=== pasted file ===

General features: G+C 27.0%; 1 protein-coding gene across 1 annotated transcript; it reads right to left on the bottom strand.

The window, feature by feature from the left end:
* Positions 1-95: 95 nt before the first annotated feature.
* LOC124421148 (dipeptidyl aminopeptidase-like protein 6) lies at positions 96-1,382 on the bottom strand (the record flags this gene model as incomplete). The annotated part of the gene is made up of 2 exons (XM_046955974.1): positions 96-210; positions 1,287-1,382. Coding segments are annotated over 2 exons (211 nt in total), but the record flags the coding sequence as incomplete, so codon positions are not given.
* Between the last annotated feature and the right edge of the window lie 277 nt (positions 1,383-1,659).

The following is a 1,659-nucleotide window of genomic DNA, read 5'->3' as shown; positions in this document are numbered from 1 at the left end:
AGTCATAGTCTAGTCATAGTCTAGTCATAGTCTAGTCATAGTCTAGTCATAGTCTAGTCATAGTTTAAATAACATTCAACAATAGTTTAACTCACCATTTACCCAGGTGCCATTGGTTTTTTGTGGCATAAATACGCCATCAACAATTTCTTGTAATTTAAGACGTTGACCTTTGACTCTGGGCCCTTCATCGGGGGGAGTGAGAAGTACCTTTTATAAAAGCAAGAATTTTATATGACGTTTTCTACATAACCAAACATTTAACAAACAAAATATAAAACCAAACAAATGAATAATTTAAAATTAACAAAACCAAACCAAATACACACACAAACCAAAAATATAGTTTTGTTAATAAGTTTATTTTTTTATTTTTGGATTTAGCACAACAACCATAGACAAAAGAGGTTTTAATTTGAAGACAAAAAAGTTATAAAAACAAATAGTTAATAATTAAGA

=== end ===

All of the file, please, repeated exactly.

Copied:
General features: G+C 27.0%; 1 protein-coding gene across 1 annotated transcript; it reads right to left on the bottom strand.

The window, feature by feature from the left end:
* Positions 1-95: 95 nt before the first annotated feature.
* LOC124421148 (dipeptidyl aminopeptidase-like protein 6) lies at positions 96-1,382 on the bottom strand (the record flags this gene model as incomplete). The annotated part of the gene is made up of 2 exons (XM_046955974.1): positions 96-210; positions 1,287-1,382. Coding segments are annotated over 2 exons (211 nt in total), but the record flags the coding sequence as incomplete, so codon positions are not given.
* Between the last annotated feature and the right edge of the window lie 277 nt (positions 1,383-1,659).

The following is a 1,659-nucleotide window of genomic DNA, read 5'->3' as shown; positions in this document are numbered from 1 at the left end:
AGTCATAGTCTAGTCATAGTCTAGTCATAGTCTAGTCATAGTCTAGTCATAGTCTAGTCATAGTTTAAATAACATTCAACAATAGTTTAACTCACCATTTACCCAGGTGCCATTGGTTTTTTGTGGCATAAATACGCCATCAACAATTTCTTGTAATTTAAGACGTTGACCTTTGACTCTGGGCCCTTCATCGGGGGGAGTGAGAAGTACCTTTTATAAAAGCAAGAATTTTATATGACGTTTTCTACATAACCAAACATTTAACAAACAAAATATAAAACCAAACAAATGAATAATTTAAAATTAACAAAACCAAACCAAATACACACACAAACCAAAAATATAGTTTTGTTAATAAGTTTATTTTTTTATTTTTGGATTTAGCACAACAACCATAGACAAAAGAGGTTTTAATTTGAAGACAAAAAAGTTATAAAAACAAATAGTTAATAATTAAGA